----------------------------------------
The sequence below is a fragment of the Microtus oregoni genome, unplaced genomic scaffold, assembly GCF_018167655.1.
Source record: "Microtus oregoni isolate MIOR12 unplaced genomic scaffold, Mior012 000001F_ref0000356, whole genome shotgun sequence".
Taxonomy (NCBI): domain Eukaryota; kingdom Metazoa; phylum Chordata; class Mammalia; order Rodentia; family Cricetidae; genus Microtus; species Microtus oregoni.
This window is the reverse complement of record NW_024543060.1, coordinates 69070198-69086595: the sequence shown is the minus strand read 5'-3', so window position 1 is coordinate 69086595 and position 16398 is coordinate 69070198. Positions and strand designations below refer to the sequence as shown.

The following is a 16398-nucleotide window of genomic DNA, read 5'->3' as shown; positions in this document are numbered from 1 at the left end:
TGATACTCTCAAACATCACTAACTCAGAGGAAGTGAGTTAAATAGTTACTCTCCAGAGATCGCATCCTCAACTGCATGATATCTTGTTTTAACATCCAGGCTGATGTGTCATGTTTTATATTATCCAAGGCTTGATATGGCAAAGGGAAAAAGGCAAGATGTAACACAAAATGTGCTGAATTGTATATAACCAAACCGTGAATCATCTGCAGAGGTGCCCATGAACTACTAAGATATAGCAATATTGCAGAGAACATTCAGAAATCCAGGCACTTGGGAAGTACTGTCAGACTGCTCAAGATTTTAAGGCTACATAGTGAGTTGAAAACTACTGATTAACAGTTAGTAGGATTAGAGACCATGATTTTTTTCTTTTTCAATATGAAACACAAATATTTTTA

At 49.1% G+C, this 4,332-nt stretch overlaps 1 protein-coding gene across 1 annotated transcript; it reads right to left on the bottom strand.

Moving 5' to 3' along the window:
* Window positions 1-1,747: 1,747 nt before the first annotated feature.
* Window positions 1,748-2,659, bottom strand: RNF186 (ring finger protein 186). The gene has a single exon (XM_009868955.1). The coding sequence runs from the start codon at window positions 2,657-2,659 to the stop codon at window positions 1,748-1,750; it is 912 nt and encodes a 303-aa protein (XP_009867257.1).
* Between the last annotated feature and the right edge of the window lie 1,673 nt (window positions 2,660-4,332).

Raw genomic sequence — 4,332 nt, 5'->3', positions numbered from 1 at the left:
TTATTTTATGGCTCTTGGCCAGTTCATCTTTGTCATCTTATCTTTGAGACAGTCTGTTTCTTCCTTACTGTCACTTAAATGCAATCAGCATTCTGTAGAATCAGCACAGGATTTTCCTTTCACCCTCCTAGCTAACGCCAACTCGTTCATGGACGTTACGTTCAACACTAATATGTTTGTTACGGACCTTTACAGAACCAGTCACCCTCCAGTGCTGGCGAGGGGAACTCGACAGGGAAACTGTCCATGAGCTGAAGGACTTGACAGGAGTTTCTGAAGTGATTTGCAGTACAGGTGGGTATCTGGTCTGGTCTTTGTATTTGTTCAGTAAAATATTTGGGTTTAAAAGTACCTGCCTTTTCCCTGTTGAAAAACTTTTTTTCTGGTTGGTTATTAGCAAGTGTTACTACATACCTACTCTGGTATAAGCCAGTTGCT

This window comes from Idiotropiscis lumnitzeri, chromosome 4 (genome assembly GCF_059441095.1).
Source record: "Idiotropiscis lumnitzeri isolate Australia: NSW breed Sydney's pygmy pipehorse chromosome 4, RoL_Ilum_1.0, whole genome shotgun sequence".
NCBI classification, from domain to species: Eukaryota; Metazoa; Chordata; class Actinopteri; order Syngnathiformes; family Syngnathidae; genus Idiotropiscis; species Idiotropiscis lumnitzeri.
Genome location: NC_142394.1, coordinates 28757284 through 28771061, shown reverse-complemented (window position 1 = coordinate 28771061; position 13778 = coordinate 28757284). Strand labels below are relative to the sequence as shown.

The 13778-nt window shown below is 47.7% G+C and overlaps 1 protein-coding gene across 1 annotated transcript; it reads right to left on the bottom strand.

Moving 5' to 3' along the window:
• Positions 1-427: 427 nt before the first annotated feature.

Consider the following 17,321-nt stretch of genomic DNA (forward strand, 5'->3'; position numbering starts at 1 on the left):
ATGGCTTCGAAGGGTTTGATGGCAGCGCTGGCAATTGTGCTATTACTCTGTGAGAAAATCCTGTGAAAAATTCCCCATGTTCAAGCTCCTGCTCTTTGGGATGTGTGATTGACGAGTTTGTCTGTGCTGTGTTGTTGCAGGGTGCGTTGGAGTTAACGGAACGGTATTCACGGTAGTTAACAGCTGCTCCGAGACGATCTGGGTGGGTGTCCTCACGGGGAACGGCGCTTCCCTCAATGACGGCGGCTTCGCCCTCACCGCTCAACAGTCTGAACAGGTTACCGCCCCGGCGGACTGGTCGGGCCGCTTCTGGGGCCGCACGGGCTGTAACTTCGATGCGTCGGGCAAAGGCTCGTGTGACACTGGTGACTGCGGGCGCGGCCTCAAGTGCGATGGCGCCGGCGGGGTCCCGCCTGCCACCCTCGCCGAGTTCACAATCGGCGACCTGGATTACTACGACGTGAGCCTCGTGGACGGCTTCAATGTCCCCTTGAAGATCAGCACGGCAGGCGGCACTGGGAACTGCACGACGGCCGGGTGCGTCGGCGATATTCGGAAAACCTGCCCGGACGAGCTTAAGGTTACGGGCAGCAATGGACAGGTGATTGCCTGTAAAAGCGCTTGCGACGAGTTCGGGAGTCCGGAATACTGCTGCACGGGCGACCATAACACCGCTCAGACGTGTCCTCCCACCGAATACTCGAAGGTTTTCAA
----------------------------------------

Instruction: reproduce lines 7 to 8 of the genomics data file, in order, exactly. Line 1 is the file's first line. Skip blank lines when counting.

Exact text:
At 49.1% G+C, this 4,332-nt stretch overlaps 1 protein-coding gene across 1 annotated transcript; it reads right to left on the bottom strand.

Moving 5' to 3' along the window: